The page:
Suramin, an antiparasitic drug, has shown antitumor activity in humans. This may occur in part through disruption of energy balance, which is believed to be part of its antiparasitic action. Suramin disrupts mitochondrial function in intact DU145 prostate carcinoma cell monolayers as seen by its causing the release of rhodamine 123 from prestained cells beginning at about 10 µm in 96-well microtiter plates measured with a fluorescent plate scanner. This effect was similar to the ionophore carbonyl cyanide m-chlorophenylhydrazone, dissolved in ethanol at 0.01 n and indicates that suramin acts as a respiratory poison or an ionophore. This effect was confirmed by studies of oxygen consumption with a Clark oxygen electrode and cellular ATP content which demonstrated uncoupling of oxidative phosphorylation by 100 µm suramin, a clinically achievable plasma drug level.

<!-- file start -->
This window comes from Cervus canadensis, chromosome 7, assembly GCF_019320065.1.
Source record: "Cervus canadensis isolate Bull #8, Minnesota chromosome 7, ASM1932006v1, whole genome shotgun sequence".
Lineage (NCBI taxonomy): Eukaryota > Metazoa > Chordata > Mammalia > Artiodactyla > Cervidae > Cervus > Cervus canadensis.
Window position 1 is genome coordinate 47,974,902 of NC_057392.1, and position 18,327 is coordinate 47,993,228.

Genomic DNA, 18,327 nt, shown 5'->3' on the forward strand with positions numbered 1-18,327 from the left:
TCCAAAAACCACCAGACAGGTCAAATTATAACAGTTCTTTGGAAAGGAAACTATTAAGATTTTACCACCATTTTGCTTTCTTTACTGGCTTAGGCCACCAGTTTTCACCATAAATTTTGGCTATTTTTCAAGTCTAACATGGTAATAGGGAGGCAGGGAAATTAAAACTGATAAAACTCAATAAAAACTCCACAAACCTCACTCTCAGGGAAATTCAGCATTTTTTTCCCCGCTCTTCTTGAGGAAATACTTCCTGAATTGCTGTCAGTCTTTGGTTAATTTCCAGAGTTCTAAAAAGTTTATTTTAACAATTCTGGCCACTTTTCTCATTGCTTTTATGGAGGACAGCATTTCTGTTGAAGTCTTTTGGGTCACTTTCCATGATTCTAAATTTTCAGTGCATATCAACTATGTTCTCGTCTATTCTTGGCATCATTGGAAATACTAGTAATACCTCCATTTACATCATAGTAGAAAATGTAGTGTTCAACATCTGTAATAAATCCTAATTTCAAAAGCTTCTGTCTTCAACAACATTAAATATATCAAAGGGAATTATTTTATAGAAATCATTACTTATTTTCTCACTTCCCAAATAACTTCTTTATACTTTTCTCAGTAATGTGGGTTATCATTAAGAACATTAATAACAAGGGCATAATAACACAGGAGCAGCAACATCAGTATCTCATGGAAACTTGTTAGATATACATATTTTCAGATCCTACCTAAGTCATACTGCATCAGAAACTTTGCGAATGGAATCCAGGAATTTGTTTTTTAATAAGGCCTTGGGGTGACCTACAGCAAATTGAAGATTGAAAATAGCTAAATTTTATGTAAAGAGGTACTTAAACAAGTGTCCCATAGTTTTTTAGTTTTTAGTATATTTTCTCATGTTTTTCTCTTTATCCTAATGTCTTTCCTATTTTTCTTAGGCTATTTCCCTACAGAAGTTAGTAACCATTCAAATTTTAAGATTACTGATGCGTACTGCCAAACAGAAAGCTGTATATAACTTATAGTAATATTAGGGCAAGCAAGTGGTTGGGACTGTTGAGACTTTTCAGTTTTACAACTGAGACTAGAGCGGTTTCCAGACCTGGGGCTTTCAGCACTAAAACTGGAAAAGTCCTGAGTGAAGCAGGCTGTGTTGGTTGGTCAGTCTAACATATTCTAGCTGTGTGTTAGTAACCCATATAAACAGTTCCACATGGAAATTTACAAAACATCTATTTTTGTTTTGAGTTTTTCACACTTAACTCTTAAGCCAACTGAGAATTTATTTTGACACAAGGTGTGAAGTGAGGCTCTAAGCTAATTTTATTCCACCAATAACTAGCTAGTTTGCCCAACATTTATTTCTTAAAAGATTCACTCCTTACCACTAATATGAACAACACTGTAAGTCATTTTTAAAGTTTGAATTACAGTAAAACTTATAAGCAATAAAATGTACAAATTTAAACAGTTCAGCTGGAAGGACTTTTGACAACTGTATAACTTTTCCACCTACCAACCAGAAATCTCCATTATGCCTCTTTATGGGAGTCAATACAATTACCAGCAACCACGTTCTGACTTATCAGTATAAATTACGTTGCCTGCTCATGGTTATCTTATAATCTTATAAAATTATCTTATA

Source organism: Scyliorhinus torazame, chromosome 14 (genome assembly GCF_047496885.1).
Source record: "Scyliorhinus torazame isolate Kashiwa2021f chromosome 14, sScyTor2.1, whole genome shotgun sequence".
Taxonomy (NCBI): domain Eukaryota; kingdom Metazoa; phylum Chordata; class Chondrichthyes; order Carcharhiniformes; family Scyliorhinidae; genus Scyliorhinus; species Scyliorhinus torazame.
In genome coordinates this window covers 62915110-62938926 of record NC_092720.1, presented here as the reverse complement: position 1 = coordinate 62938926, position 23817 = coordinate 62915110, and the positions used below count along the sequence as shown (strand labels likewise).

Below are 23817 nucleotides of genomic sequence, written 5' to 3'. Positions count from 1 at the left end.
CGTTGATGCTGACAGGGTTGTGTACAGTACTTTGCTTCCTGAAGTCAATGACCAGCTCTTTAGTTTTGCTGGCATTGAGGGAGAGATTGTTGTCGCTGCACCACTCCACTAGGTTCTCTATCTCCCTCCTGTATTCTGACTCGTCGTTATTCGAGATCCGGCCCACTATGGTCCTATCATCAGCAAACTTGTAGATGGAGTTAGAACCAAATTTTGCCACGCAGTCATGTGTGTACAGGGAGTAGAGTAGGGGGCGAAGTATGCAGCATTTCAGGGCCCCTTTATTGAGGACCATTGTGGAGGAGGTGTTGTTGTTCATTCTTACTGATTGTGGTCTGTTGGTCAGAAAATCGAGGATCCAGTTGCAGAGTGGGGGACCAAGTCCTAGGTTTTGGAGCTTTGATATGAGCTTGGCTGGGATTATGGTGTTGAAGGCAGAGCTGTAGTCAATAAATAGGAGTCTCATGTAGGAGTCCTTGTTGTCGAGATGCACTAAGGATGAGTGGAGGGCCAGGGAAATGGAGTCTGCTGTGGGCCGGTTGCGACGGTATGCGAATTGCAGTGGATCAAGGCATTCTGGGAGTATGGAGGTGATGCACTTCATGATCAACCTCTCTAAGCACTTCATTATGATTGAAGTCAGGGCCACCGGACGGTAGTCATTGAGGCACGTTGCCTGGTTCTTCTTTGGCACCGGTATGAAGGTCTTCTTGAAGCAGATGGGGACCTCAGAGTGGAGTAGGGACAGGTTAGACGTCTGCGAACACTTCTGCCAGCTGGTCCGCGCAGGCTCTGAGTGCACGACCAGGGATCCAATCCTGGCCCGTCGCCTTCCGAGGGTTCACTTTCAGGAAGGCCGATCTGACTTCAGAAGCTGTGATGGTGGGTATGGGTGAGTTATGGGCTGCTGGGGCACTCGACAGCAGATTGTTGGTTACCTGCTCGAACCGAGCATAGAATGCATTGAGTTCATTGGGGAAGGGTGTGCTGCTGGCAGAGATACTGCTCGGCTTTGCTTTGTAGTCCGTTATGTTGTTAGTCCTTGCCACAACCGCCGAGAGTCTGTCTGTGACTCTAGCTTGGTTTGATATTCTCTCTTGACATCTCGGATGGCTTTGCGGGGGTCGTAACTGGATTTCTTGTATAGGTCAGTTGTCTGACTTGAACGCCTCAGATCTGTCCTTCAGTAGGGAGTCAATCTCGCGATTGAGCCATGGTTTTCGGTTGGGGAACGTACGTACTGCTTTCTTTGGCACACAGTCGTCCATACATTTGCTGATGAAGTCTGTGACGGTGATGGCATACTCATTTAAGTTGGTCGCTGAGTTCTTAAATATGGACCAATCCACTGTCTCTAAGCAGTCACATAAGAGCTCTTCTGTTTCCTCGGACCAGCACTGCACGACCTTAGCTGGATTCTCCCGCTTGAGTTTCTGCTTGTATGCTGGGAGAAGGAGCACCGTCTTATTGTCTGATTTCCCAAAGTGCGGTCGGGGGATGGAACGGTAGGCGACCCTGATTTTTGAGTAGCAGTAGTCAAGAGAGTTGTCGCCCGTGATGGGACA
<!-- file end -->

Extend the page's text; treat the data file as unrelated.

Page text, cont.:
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Supported in part by NIH Grant CA-50590 and the Veterans Administration.

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